Many patients experiencing back or joint pain will ask if it is caused by osteoporosis. This common question highlights just how high a profile the disease has gained in recent years. Osteoporosis itself has no symptoms, including pain, but the loss of bone density can lead to degeneration of the spine, Dowager’s hump, and fragile bones susceptible to fracture. While osteoporosis is serious, it is fortunately a treatable condition.
Orthopedic surgeons only rarely treat osteoporosis, since the disease is readily combatted by diet, exercise, supplements, and when needed, medication. Post-menopausal women should – even in the absence of bone fractures – be tested for osteoporosis, and studies show that men are also increasingly at risk for the disease.
Why have fragility fractures caused by osteoporosis reached epidemic levels among aging Americans? The two primary causes are our modern diet and sedentary lifestyle.
Like eggshells and seashells, bones are made primarily of calcium, and are thus strong but inflexible, and with a loss of density, can break just like an eggshell. Merely adding calcium to the diet is not adequate, in that calcium uptake by the body is affected by other substances; for example, despite the fact that the largely fish diet of Eskimo women provides over 2000 mg of calcium a day, and even though exercise is a regular part of their life, they are known to have one of the highest rates of osteoporosis in the world. The excess fat and protein in their diet prevent calcium absorption.
So in addition to improving your diet, what’s way to avoid becoming a part of this “silent epidemic”? Move! Our sedentary lifestyle is our worst enemy. As you grow older, continue to walk, dance, jump rope; play tennis, basketball, and golf; do Pilates and have fun in a Zumba class. All of these weight-bearing exercises help build strong bones.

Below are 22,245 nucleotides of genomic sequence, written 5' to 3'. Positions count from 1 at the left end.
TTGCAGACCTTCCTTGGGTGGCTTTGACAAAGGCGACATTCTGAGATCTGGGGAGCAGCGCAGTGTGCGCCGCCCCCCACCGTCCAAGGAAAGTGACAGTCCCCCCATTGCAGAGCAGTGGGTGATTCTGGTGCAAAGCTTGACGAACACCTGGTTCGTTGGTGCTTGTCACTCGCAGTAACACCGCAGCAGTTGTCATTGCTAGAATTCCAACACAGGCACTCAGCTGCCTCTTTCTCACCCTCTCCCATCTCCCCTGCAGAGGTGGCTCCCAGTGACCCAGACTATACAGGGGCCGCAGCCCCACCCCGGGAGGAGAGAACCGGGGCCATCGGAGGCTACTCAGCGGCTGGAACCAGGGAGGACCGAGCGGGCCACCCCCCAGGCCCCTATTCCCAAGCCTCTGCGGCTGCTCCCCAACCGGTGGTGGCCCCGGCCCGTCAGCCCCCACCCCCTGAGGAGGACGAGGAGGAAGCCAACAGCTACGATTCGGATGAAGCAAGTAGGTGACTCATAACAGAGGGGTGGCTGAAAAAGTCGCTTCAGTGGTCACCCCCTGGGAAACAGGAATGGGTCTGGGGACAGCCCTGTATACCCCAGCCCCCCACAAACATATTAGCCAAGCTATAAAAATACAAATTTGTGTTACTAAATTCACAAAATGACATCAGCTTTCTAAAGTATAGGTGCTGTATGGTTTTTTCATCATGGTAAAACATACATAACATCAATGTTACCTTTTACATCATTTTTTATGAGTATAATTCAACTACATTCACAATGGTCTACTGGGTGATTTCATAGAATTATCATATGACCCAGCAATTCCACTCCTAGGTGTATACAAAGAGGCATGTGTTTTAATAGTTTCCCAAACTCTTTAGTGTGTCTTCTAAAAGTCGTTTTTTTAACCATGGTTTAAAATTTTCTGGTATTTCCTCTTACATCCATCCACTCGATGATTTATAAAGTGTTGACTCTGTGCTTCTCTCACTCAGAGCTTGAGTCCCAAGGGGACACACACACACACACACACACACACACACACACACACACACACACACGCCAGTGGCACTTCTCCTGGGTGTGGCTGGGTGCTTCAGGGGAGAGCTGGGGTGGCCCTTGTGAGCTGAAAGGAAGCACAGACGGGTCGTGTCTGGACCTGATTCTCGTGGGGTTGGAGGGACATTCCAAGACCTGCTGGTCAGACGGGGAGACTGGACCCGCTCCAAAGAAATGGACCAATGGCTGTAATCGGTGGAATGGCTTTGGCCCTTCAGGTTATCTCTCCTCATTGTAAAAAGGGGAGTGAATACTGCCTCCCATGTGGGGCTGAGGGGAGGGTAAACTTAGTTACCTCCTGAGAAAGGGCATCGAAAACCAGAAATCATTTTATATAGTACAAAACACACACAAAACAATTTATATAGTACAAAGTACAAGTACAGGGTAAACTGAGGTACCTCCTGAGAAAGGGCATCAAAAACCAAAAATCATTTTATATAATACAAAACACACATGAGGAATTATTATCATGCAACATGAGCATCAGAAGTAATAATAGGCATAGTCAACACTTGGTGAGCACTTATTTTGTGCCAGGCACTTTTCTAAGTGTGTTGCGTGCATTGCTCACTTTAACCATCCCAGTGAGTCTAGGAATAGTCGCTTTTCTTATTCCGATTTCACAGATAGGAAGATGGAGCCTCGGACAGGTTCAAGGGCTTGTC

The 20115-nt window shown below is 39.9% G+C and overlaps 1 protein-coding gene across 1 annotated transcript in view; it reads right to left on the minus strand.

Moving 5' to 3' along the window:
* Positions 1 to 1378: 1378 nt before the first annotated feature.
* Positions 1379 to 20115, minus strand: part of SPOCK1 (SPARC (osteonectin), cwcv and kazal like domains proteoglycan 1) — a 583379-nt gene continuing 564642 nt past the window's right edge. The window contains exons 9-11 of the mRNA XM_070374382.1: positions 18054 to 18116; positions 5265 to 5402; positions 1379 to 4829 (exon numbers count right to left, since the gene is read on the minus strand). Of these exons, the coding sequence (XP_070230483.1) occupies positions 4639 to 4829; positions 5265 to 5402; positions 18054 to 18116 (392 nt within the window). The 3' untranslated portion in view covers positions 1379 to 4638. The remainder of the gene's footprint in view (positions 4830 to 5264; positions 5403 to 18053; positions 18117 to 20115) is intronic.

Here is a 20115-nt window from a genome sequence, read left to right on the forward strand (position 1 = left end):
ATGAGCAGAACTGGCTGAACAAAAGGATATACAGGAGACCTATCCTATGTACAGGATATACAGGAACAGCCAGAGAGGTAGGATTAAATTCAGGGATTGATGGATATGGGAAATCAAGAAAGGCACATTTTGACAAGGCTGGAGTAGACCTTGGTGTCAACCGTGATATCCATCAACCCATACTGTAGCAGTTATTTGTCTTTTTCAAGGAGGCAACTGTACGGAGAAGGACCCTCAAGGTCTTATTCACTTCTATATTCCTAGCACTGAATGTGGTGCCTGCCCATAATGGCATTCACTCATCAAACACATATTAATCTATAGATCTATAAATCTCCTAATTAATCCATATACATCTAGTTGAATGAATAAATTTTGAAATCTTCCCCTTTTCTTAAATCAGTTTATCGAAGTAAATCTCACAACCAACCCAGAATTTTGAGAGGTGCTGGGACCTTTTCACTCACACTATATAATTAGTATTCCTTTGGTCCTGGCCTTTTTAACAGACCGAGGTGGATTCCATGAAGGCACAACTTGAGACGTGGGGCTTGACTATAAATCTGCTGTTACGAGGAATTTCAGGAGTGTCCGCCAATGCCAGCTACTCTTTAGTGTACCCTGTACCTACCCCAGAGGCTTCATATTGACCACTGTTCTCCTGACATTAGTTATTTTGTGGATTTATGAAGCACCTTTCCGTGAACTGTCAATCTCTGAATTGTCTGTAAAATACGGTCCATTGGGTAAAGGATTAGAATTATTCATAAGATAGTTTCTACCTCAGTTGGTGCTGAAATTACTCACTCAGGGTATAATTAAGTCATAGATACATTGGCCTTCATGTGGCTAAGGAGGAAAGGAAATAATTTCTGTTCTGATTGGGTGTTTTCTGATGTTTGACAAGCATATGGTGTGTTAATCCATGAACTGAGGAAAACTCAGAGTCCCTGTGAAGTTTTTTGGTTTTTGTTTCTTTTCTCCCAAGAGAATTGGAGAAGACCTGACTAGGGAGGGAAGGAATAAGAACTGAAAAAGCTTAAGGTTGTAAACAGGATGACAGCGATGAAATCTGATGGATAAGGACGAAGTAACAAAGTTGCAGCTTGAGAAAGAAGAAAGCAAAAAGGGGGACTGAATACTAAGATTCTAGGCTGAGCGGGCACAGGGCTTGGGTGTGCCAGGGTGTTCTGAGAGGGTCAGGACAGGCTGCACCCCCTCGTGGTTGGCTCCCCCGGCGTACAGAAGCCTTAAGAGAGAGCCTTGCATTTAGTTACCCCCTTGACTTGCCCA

Try some yoga too. Yoga will limber you up, and keeping limber is also great prevention, as nearly 80% of fragility fractures are a result of falls.
The longer you can stay flexible, balanced, and upright, the better chance you have of avoiding the pain – not of osteoporosis, but of the debilitating breakage of bone they so often cause.
For treatment of osteoporosis, please consult your PRIMARY CARE PHYSICIAN, GYNECOLOGIST, or ENDOCRINOLOGIST. The orthopedic surgeons at Manhattan Orthopedic and Sports Medicine, ONLY TREAT
THE UNFORTUNATE CONSEQUENCES of this treatable disease.
Stay active and avoid fractures!
For runners, the arrival of fall means more than just shorter days and longer sleeves. Fall foliage signals a critical time of the year, when our bodies deserve special attention. Especially for those anticipating marathon or other demanding competitive events, there is a tendency to increase mileage on training runs, which can be a recipe for disaster. In these first weeks of autumn, we should take a lesson from the trees – cut back, slow down. As the trees drop their leaves, you can afford to drop a few miles from your weekly mileage, as a safeguard against injury.